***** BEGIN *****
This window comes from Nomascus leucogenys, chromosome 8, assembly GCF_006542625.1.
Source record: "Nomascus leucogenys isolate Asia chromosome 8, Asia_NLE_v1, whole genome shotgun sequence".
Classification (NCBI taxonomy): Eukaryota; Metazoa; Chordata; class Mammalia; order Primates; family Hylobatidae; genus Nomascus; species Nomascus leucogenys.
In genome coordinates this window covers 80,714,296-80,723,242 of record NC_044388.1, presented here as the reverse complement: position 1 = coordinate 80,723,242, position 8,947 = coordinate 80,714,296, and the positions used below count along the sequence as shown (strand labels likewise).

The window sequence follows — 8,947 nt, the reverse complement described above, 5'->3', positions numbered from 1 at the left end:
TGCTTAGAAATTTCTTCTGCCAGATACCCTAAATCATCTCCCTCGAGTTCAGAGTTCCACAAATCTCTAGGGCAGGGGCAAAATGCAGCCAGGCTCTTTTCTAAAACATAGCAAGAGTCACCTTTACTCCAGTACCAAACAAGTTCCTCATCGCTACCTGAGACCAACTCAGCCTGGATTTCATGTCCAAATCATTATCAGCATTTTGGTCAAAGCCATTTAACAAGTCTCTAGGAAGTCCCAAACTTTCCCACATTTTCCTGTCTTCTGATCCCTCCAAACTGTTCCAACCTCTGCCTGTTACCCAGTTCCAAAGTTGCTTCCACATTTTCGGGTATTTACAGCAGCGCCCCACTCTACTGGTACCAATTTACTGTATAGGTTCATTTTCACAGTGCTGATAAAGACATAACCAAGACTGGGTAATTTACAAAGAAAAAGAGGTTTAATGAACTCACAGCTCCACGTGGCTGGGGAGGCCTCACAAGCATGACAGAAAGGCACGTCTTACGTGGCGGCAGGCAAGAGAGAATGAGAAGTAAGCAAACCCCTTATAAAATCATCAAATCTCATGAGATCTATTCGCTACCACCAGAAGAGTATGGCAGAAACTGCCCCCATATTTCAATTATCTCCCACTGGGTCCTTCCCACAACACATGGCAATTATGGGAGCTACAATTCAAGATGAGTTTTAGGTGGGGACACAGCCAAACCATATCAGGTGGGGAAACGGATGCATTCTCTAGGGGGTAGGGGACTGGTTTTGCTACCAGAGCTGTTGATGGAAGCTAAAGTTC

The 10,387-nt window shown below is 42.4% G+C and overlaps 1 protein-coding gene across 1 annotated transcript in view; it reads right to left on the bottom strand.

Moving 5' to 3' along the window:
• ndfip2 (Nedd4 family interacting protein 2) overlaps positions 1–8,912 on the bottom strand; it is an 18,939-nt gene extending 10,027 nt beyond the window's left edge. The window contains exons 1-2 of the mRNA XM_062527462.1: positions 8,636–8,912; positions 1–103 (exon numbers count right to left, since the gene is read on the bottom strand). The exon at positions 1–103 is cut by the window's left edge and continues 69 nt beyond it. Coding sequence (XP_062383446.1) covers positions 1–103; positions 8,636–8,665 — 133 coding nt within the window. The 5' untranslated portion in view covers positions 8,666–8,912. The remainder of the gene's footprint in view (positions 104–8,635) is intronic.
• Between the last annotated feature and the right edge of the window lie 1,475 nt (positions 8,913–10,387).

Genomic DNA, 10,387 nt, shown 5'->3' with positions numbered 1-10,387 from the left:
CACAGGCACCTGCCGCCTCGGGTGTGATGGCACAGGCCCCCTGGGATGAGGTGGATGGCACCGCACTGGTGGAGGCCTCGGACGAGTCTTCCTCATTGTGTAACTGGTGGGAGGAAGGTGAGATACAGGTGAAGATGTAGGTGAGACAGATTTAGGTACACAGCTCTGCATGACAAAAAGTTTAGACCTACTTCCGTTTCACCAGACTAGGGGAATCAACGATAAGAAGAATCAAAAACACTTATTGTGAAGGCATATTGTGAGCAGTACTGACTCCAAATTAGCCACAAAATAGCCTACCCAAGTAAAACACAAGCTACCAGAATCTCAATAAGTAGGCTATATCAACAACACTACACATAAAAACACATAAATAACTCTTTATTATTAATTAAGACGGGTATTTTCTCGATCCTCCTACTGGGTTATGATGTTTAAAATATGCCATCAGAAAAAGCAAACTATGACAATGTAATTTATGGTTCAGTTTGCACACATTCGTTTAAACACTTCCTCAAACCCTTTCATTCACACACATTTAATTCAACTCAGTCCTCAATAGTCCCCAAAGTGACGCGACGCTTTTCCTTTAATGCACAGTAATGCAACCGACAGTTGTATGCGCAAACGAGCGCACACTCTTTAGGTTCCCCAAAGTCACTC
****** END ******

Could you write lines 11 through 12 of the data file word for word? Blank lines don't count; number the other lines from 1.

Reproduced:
Genomic DNA, 10,387 nt, shown 5'->3' with positions numbered 1-10,387 from the left:
CACAGGCACCTGCCGCCTCGGGTGTGATGGCACAGGCCCCCTGGGATGAGGTGGATGGCACCGCACTGGTGGAGGCCTCGGACGAGTCTTCCTCATTGTGTAACTGGTGGGAGGAAGGTGAGATACAGGTGAAGATGTAGGTGAGACAGATTTAGGTACACAGCTCTGCATGACAAAAAGTTTAGACCTACTTCCGTTTCACCAGACTAGGGGAATCAACGATAAGAAGAATCAAAAACACTTATTGTGAAGGCATATTGTGAGCAGTACTGACTCCAAATTAGCCACAAAATAGCCTACCCAAGTAAAACACAAGCTACCAGAATCTCAATAAGTAGGCTATATCAACAACACTACACATAAAAACACATAAATAACTCTTTATTATTAATTAAGACGGGTATTTTCTCGATCCTCCTACTGGGTTATGATGTTTAAAATATGCCATCAGAAAAAGCAAACTATGACAATGTAATTTATGGTTCAGTTTGCACACATTCGTTTAAACACTTCCTCAAACCCTTTCATTCACACACATTTAATTCAACTCAGTCCTCAATAGTCCCCAAAGTGACGCGACGCTTTTCCTTTAATGCACAGTAATGCAACCGACAGTTGTATGCGCAAACGAGCGCACACTCTTTAGGTTCCCCAAAGTCACTC